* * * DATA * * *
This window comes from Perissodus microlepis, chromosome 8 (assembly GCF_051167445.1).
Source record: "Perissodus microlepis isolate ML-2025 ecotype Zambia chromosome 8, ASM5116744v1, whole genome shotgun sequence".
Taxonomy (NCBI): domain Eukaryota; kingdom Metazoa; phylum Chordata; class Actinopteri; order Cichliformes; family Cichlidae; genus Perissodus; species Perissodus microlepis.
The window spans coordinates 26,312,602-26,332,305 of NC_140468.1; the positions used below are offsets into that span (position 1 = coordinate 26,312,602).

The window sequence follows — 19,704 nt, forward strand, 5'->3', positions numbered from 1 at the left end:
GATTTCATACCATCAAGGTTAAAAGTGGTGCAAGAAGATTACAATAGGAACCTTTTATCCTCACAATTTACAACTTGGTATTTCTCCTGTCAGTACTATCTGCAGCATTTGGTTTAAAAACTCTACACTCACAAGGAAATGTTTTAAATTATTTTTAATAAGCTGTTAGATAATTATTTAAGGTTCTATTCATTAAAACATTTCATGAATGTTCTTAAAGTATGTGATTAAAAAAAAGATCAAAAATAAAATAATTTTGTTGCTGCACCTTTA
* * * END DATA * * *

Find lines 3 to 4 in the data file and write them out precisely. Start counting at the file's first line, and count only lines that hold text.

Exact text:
Taxonomy (NCBI): domain Eukaryota; kingdom Metazoa; phylum Chordata; class Actinopteri; order Cichliformes; family Cichlidae; genus Perissodus; species Perissodus microlepis.
The window spans coordinates 26,312,602-26,332,305 of NC_140468.1; the positions used below are offsets into that span (position 1 = coordinate 26,312,602).